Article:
Regional Reviews: Minneapolis/St. Paul
We know they harbor resentments among themselves, too, as when one Adlean, who is hooked on pain medication, tears into Lillie Anne, who is spearheading the intervention by stating "You think you're so smart just cause you're the only one in the family with a GED." If O'Hara had not been so adept at drawing out the humor, triggering constant laughs, from these people and their dilemma, it would be tempting to coil back in disgust. Instead, we see them as deeply flawed but thoroughly human. We know they can never succeed, yet we genuinely hope that against all the odds they will.
O'Hara uses a gimmick, clever all right, of alternating scenes between white actors and black actors playing the same parts, each character having more or less the same traits, only one is dark skinned, the other pale skinned. Even so, the narrative moves in a straight line and we are on board. Then, just before the stage goes dark, comes a bombshell that leaves us to puzzle things out during intermission, eager to find out what really was going on for the past hour. The second act whips us in a totally different spin on everything we saw in the first, raising a raft of new questions as it also raises gales of laughter from the audience. To tell what happens would be unforgivable, but I would urge theatergoers to just ride with it and let it take you to its destination.
Thomas W. Jones II directs Barbecue with a masterful touch, maintaining continuity when the scenes transition between the black and white casts in act one. Working with a wonderful ensemble of actors, he establishes the sense of familiarity and blood-line loyalty among the brood in spite of their constant squabbling, petty peeves, and personal demons. Jones then moves boldly into the change of venue that makes act two such a bolt, a riddle, and ultimately, a revelation. His go-for-broke treatment of the play is exactly right, and the result is a thoroughly satisfying work of theater that continues to play out in the mind for days after.
As for that cast, every one is a gem. The two actresses who play Barbara have the central roles, and Jevetta Steele and Sandra Struthers succeed with high honors. In their own ways, both convey fierce energy and determination to set their eyes on a prize and snatch it. Steele's strength as a celebrated power-house vocalist serves her well in this part, while Struthers draws on a manic energy untapped in recent work as genteel characters in Glensheen and The Critic/Real Inspector Hound. Sue Scott (known largely as part of Garrison Keeler's "Prairie Home Companion" ensemble) and Aimee K. Bryant make a terrific pair of Lillie Annes, determined to push and pull their dysfunctional siblings into foisting the intervention on even more dysfunctional Barbara.
Regina Marie Williams and Bonni Allen play the two Maries, a character whose sexuality is always in the "on" position, but who is chained down by her own addiction. In this case Williams, the consummate actress who appears capable of assuming any identity, shines, but Allen is just fine in the part as well. Director Thomas W. Jones II and Stephen Yoakam each play the only brother among the siblings, James T (the T is never explained, a touch that I love, as one of those family laws so long and deeply imbedded that no one ever thinks to mention it). Yoakam's James T is a bit more flamboyant and more submerged in his alcoholism than is Jones', but again, both handily get the job done. As pill-addled Adlean, both Lolly Foy and Dana Lee Thompson capture her air of denialthe pills are for the cancer, after allwhile demonstrating the harsh effects of her addiction.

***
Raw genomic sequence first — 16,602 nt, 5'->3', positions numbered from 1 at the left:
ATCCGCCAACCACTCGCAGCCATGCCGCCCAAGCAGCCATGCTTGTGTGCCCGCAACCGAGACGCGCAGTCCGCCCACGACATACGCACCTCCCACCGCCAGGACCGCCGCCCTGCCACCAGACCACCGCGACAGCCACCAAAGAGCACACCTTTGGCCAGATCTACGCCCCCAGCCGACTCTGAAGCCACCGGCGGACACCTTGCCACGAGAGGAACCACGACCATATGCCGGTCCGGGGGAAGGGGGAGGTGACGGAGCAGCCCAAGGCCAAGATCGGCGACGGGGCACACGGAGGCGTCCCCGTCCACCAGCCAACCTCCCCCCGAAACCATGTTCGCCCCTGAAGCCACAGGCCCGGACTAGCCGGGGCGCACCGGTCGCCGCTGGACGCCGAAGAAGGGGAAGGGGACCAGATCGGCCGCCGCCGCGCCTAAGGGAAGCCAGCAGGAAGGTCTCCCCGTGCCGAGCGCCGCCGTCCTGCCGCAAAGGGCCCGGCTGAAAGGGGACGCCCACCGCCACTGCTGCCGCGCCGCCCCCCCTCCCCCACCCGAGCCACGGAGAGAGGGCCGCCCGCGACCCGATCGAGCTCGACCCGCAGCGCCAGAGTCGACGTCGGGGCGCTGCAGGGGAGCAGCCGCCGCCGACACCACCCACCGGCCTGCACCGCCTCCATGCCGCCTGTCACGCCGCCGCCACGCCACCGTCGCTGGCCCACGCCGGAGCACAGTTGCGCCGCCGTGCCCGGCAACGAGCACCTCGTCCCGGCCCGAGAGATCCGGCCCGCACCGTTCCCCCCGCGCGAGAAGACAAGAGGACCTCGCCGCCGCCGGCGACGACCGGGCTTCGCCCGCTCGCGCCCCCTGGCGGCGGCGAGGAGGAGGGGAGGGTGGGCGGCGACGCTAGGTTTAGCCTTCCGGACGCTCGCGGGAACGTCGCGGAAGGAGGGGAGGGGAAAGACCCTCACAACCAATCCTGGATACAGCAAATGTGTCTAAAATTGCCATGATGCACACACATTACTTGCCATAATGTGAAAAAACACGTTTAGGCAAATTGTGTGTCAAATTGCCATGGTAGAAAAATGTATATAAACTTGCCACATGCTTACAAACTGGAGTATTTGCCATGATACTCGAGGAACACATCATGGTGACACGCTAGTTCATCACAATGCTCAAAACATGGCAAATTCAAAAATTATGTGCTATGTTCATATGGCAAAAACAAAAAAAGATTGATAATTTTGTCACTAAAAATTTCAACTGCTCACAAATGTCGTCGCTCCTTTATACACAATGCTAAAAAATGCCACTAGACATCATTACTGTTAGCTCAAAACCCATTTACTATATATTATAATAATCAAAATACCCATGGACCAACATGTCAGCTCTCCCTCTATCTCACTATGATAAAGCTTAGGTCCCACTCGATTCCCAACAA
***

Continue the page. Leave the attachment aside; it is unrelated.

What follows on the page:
Trevor Bowen, who last month received the 2016 Emergent Artist Ivey Award, designed attire for the first act barbecue that captures the characters' Kmart shopper personas, while in act two he creates a totally different wardrobe for this crew, with eye-popping results. Joseph Stanley's set, which for most of the play is a picnic shelter with a city park, serves the story well, while Karin Olson's lighting and Montana Johnson's sound design are critical to the narrative leap as the play draws to an end.
Barbecue gives its audience a great ride, a roller coaster with unexpected drops, calling for a measure of faith that the rails will lead back to ground, and that our cars won't fly off the track. Mixed Blood has done an excellent job of drawing together a strong and insightful director, terrific cast, and top-notch design team, making this ride thrilling in the way it fractures narrative, playful in its no-holds-barred humor, and grounded in tough questions about values and truth.
Barbecue continues at the Mixed Blood Theatre through October 16, 2016. 1501 S. Fourth Street, Minneapolis, MN. Tickets are $25 for tickets purchased in advance. Access Passes guarantee complimentary seating and transportation for seniors and persons with disabilities, and their companions. Radical Hospitality tickets are free at the door 30 minutes prior to performances. For advance tickets and Access Pass information call 612-338-6331 or go to www.mixedblood.com.
Writer: Robert O'Hara; Directed by: Thomas W. Jones II, Set Design: Joseph Stanley; Costume Design: Trevor Bowen; Lighting Design: Karin Olson; Sound Design: Montana Johnson; Properties Design: Abbee Warmboe; Technical Director: Alex Olsen; Stage Manager: Raúl Ramos
Cast: Bonni Allen (Marie), Aimee K. Bryant (Lillie Anne), Lolly Foy (Adlean), Thomas W. Jones II (James T.), Sue Scott (Lillie Anne), Jevetta Steele (Barbara), Sandra Struthers (Barbara), Dana Lee Thompson (Adlean), Regina Marie Williams (Marie), Stephen Yoakam (James T.).